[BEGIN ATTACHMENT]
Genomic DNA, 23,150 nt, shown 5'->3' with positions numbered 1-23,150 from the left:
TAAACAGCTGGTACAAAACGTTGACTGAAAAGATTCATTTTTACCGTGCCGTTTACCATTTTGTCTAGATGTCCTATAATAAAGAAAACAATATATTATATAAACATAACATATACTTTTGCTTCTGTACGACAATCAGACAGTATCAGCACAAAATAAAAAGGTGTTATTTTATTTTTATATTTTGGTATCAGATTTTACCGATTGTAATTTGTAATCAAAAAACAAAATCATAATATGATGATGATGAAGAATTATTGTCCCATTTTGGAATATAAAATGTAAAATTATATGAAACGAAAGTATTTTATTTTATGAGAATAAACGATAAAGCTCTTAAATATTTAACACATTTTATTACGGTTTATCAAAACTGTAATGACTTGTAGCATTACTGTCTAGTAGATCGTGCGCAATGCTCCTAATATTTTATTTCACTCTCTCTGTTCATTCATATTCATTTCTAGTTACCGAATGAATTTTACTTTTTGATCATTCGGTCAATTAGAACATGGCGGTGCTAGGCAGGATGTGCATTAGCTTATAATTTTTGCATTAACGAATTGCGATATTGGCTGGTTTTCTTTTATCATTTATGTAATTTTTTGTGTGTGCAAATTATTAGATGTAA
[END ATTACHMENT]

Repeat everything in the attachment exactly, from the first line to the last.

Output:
Genomic DNA, 23,150 nt, shown 5'->3' with positions numbered 1-23,150 from the left:
TAAACAGCTGGTACAAAACGTTGACTGAAAAGATTCATTTTTACCGTGCCGTTTACCATTTTGTCTAGATGTCCTATAATAAAGAAAACAATATATTATATAAACATAACATATACTTTTGCTTCTGTACGACAATCAGACAGTATCAGCACAAAATAAAAAGGTGTTATTTTATTTTTATATTTTGGTATCAGATTTTACCGATTGTAATTTGTAATCAAAAAACAAAATCATAATATGATGATGATGAAGAATTATTGTCCCATTTTGGAATATAAAATGTAAAATTATATGAAACGAAAGTATTTTATTTTATGAGAATAAACGATAAAGCTCTTAAATATTTAACACATTTTATTACGGTTTATCAAAACTGTAATGACTTGTAGCATTACTGTCTAGTAGATCGTGCGCAATGCTCCTAATATTTTATTTCACTCTCTCTGTTCATTCATATTCATTTCTAGTTACCGAATGAATTTTACTTTTTGATCATTCGGTCAATTAGAACATGGCGGTGCTAGGCAGGATGTGCATTAGCTTATAATTTTTGCATTAACGAATTGCGATATTGGCTGGTTTTCTTTTATCATTTATGTAATTTTTTGTGTGTGCAAATTATTAGATGTAA